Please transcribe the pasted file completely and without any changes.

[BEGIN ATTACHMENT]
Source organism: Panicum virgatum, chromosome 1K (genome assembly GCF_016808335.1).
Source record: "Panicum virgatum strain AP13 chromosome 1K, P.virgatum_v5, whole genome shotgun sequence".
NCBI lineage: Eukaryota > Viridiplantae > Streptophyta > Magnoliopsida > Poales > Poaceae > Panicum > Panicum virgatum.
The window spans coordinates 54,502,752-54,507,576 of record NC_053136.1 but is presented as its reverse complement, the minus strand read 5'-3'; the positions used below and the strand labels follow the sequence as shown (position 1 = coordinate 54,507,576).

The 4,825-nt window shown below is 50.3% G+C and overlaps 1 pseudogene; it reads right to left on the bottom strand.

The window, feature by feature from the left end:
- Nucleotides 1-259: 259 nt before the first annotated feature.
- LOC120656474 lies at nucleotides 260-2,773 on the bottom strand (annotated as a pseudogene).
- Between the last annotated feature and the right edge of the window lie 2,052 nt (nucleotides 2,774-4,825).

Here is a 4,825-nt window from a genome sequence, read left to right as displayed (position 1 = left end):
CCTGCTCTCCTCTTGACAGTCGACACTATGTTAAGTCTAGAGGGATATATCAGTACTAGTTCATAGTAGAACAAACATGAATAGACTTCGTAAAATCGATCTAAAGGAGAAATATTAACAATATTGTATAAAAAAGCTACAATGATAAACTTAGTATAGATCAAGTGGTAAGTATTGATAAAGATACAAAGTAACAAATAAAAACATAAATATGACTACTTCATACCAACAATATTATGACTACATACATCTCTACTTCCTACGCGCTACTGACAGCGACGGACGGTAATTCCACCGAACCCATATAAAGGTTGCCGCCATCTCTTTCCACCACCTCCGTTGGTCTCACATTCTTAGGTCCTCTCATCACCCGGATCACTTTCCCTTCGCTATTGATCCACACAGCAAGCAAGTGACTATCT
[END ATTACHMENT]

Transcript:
Source organism: Panicum virgatum, chromosome 1K (genome assembly GCF_016808335.1).
Source record: "Panicum virgatum strain AP13 chromosome 1K, P.virgatum_v5, whole genome shotgun sequence".
NCBI lineage: Eukaryota > Viridiplantae > Streptophyta > Magnoliopsida > Poales > Poaceae > Panicum > Panicum virgatum.
The window spans coordinates 54,502,752-54,507,576 of record NC_053136.1 but is presented as its reverse complement, the minus strand read 5'-3'; the positions used below and the strand labels follow the sequence as shown (position 1 = coordinate 54,507,576).

The 4,825-nt window shown below is 50.3% G+C and overlaps 1 pseudogene; it reads right to left on the bottom strand.

The window, feature by feature from the left end:
- Nucleotides 1-259: 259 nt before the first annotated feature.
- LOC120656474 lies at nucleotides 260-2,773 on the bottom strand (annotated as a pseudogene).
- Between the last annotated feature and the right edge of the window lie 2,052 nt (nucleotides 2,774-4,825).

Here is a 4,825-nt window from a genome sequence, read left to right as displayed (position 1 = left end):
CCTGCTCTCCTCTTGACAGTCGACACTATGTTAAGTCTAGAGGGATATATCAGTACTAGTTCATAGTAGAACAAACATGAATAGACTTCGTAAAATCGATCTAAAGGAGAAATATTAACAATATTGTATAAAAAAGCTACAATGATAAACTTAGTATAGATCAAGTGGTAAGTATTGATAAAGATACAAAGTAACAAATAAAAACATAAATATGACTACTTCATACCAACAATATTATGACTACATACATCTCTACTTCCTACGCGCTACTGACAGCGACGGACGGTAATTCCACCGAACCCATATAAAGGTTGCCGCCATCTCTTTCCACCACCTCCGTTGGTCTCACATTCTTAGGTCCTCTCATCACCCGGATCACTTTCCCTTCGCTATTGATCCACACAGCAAGCAAGTGACTATCT